c. Developing Collaborative Communities of Learning
3. Leadership Focus
b. Institutionalizing innovation
c. Shared Leadership – a management strategy that is consistent with empowerment and motivational theory
4. Community and Communication Focus
b. A “Working Version” strategic plan
c. Partnering and collaborating to expand the menu of opportunities
5. Finance & Facility Focus
b. Routine, deliberate assertive alternative revenue seeking
c. Frugal, conservative budgeting and spending processes
The common theme across these five elements is centered on involving the students. If it doesn’t work for them, then it isn’t effective. They need to own the system. If they only buy into the system, then they can easily start resisting it. It is important that students, parents, and educators are in partnership towards a shared goal. Overcoming challenges as a team, shared hardship, can galvanize a team’s ownership.
In terms of system-building, the core focus needs to be on understanding student performance and student growth. We need to know three things about students: where are they in each of the content areas, how are they growing, and what is needed to help them get to the next step.
The entire system needs to be built around these three questions.
Empowerment: On Managing the Workforce
Empowerment is something I believe in strongly. I believed in it as a teacher to the point where I wanted them running the classroom. Students can take a great deal of ownership when the system is designed to do so. When we started down the road to transformation, we had to deconstruct the systems that were in place. We redesigned with the goal of student ownership, involving them along the way. If students are going to be empowered, so must the workforce be empowered.
The only way to manage an empowered workforce with empowered students is through a middle-up-down management approach that constantly seeks input and opportunities to distribute leadership. Superintendents who separate leadership and management do so at their own peril.
I’ve continued to cultivate a management style that would be effective in the personalized, performance-based system. One of the things that was very influential to my thinking was a meta-study from the American Psychological Association on what makes people happy. I took the three main ideas and translated it to what makes people motivated in the workplace:
- Challenge: People are happy when they are working on something fairly complex with some success. They’ll want to continue working with you if they are challenged.
- Social Context: People are happy when they can work with others in the context of challenges. There is great value when people have shared experiences that bring them meaning.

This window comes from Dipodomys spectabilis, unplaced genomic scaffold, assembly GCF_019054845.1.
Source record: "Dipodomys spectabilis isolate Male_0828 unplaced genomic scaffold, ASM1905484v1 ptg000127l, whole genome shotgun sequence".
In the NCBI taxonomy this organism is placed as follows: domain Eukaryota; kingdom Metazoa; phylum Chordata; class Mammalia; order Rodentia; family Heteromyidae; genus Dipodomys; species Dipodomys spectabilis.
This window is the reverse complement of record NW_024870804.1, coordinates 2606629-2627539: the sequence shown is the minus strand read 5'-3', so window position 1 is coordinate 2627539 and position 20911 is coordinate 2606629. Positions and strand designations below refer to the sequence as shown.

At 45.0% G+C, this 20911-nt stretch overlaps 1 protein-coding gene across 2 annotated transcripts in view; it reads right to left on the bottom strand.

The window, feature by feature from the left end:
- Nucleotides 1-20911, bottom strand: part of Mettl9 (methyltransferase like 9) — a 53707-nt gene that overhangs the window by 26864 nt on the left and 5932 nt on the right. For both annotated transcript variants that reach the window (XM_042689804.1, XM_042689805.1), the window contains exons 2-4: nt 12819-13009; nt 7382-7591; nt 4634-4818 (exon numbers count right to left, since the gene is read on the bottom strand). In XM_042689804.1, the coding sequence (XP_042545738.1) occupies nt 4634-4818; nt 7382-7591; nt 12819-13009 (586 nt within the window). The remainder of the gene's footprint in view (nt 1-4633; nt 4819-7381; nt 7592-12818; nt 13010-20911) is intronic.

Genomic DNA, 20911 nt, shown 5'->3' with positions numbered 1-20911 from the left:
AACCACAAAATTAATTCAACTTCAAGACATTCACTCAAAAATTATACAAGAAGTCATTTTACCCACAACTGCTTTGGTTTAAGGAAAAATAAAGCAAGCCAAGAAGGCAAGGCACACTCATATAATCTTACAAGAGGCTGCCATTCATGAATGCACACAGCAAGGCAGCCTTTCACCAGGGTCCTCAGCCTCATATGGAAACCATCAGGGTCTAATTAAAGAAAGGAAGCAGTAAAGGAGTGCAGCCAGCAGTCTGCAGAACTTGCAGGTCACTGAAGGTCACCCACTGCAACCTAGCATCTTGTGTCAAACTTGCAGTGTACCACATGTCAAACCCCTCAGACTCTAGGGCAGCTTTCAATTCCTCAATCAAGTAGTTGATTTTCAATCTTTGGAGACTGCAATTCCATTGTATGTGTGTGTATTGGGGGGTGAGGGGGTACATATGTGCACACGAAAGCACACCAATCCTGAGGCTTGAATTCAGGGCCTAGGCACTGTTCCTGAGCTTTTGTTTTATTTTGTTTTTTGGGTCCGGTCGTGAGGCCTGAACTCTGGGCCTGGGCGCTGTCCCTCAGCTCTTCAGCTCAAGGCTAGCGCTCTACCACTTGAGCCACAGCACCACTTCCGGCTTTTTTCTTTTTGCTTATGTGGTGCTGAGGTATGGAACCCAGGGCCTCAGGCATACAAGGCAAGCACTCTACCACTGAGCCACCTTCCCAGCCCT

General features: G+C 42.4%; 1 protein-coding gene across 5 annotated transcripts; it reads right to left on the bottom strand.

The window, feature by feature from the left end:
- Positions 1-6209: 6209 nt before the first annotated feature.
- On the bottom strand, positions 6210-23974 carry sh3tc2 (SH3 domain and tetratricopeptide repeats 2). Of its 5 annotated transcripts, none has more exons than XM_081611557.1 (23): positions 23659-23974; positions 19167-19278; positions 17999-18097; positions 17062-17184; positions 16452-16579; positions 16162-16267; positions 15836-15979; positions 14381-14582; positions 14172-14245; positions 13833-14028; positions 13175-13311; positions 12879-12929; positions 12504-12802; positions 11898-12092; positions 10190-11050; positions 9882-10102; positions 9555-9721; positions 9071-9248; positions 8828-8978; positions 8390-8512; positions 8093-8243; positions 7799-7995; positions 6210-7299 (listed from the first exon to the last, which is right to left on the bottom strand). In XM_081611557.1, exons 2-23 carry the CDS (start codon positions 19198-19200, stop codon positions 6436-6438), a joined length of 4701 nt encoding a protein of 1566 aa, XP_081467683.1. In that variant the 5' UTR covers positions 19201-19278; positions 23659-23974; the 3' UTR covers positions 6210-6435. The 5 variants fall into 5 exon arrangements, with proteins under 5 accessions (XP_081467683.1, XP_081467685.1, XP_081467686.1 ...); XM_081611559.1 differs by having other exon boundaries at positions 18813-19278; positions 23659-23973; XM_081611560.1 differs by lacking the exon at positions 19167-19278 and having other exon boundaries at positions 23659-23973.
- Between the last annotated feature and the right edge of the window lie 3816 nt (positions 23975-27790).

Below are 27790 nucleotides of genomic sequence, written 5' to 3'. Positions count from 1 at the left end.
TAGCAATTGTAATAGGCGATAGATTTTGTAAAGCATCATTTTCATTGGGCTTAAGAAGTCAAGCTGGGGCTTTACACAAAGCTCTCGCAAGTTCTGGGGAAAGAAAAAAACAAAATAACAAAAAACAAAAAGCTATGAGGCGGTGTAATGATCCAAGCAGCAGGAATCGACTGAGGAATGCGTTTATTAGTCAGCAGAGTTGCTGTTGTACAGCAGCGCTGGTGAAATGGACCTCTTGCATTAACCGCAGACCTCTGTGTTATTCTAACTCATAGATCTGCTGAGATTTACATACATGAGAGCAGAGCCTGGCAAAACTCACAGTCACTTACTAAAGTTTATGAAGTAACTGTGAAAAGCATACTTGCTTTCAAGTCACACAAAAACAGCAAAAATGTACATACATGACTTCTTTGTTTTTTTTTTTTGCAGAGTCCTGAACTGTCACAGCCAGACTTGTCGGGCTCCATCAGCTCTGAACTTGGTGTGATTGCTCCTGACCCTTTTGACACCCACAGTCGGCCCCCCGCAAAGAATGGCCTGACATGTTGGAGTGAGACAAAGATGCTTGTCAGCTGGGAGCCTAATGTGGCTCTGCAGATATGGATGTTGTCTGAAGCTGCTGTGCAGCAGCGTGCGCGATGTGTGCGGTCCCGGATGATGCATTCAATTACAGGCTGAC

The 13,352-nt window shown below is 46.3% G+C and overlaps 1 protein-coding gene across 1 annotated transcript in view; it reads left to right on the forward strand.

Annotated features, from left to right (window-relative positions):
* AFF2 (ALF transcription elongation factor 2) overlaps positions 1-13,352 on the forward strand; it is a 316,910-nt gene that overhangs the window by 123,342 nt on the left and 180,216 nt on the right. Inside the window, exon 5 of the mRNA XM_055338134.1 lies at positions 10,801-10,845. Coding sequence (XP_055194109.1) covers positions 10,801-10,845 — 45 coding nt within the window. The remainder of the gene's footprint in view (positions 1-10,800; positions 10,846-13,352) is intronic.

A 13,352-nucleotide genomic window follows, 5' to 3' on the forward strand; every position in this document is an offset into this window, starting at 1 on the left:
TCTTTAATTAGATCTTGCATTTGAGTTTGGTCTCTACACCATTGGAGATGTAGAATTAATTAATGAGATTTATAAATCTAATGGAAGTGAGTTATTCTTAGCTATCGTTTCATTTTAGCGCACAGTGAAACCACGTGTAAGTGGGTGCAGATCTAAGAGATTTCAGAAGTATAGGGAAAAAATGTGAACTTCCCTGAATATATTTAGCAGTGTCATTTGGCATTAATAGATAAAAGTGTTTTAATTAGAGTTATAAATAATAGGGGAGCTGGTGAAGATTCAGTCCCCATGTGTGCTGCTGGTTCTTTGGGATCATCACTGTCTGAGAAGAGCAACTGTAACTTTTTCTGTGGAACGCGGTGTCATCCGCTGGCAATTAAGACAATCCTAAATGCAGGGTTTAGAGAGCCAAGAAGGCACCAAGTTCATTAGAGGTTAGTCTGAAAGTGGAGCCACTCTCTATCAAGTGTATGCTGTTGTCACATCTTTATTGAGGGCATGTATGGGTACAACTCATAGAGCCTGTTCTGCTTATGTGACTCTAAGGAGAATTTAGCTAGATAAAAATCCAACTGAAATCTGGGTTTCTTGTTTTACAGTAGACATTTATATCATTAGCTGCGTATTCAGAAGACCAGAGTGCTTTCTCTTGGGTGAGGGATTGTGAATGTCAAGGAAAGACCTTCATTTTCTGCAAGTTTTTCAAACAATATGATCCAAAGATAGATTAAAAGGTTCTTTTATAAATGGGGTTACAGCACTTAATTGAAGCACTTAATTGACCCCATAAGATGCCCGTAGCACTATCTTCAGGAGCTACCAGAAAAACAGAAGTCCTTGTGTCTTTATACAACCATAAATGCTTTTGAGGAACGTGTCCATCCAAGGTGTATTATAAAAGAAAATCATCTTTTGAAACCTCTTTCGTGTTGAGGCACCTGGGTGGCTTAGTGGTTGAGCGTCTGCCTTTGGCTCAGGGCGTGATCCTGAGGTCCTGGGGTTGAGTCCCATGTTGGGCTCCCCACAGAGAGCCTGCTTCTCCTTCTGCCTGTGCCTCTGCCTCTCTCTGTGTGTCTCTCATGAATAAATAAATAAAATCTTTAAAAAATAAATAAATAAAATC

- Autonomy: People want to have independence about how that works gets done. In the workplace that needs to be done within a scope of work. My job is to determine what are reasonable guidelines to frame their autonomy.
These three ingredients are the foundational building blocks I used with students in my classroom, and I also use them now with my staff. It is absolutely critical that this approach is used consistently. You need to make sure your teachers are empowered if you expect them to support empowered students. I always return to these three elements when we are starting a new initiative or addressing issues raised through continuous improvement.
Delegation: Investing in Teacher Ownership, Not Buy-In
As a superintendent, my goal is ownership, not buy-in. When you have buy-in without ownership, you are left in a vulnerable spot whenever there is a bump in the road. When there is only buy-in, your stakeholders are going to point their fingers at you, “What are you going to do about it?” When you have a bump in the road when stakeholders have ownership they ask, “What are we going to do to fix it?”
I turn to the Hersey-Blanchard Situational Leadership approach to help me think through carefully what type of leadership approach to use. I depend on ‘participating’ and ‘delegating’ in most of my work. There have been situations when staff have needed more direction, but these tend to be the exception.
I don’t know the last time I made a district-wide mandate. They just don’t work, so I don’t manage through memorandum. For example, throughout our continuous improvement process, the issue of strengthening our approach to habits of mind came up. One of our student content areas is called Personal/Social/Service, which focus on the skills and attributes students need to learn to navigate their world. The habits we were using weren’t as aligned as we would have liked, and an advisor recommended a specific program that we could integrate into our model. However, I refused to pick one model and mandate it. Instead, we provided staff development opportunities for teachers to learn about the Habits Of Mind, the different approaches, and opportunities to practice using each approach. When it was time to develop daily lessons and assessments, it was clear that the Habits of Mind program was considered effective by our teachers because they all began used this framework with students on a routine basis. There is already talk about using the Habits of Mind framework to bolster our student standards during our next iteration of continuous improvement.